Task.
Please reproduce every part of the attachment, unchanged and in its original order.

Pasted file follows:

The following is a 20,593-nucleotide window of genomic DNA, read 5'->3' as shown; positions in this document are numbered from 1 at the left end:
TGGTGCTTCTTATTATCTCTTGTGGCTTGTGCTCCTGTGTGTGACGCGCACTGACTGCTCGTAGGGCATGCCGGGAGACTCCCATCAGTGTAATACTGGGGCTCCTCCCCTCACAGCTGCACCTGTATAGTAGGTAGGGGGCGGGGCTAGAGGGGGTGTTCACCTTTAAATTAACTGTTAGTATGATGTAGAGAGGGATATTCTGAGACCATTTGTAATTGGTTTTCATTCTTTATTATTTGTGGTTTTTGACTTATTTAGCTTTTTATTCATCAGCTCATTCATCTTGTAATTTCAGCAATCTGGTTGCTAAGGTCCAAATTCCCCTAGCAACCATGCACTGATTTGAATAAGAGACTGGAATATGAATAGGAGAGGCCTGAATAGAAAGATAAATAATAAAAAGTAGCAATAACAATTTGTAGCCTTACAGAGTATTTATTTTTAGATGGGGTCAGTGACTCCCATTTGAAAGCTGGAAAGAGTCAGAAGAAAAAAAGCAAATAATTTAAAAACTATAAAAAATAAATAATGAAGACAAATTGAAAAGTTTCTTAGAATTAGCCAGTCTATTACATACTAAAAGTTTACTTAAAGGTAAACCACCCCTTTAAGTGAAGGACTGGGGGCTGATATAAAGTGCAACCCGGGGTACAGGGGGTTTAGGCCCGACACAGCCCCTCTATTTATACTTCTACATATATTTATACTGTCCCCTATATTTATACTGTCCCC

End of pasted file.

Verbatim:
The following is a 20,593-nucleotide window of genomic DNA, read 5'->3' as shown; positions in this document are numbered from 1 at the left end:
TGGTGCTTCTTATTATCTCTTGTGGCTTGTGCTCCTGTGTGTGACGCGCACTGACTGCTCGTAGGGCATGCCGGGAGACTCCCATCAGTGTAATACTGGGGCTCCTCCCCTCACAGCTGCACCTGTATAGTAGGTAGGGGGCGGGGCTAGAGGGGGTGTTCACCTTTAAATTAACTGTTAGTATGATGTAGAGAGGGATATTCTGAGACCATTTGTAATTGGTTTTCATTCTTTATTATTTGTGGTTTTTGACTTATTTAGCTTTTTATTCATCAGCTCATTCATCTTGTAATTTCAGCAATCTGGTTGCTAAGGTCCAAATTCCCCTAGCAACCATGCACTGATTTGAATAAGAGACTGGAATATGAATAGGAGAGGCCTGAATAGAAAGATAAATAATAAAAAGTAGCAATAACAATTTGTAGCCTTACAGAGTATTTATTTTTAGATGGGGTCAGTGACTCCCATTTGAAAGCTGGAAAGAGTCAGAAGAAAAAAAGCAAATAATTTAAAAACTATAAAAAATAAATAATGAAGACAAATTGAAAAGTTTCTTAGAATTAGCCAGTCTATTACATACTAAAAGTTTACTTAAAGGTAAACCACCCCTTTAAGTGAAGGACTGGGGGCTGATATAAAGTGCAACCCGGGGTACAGGGGGTTTAGGCCCGACACAGCCCCTCTATTTATACTTCTACATATATTTATACTGTCCCCTATATTTATACTGTCCCC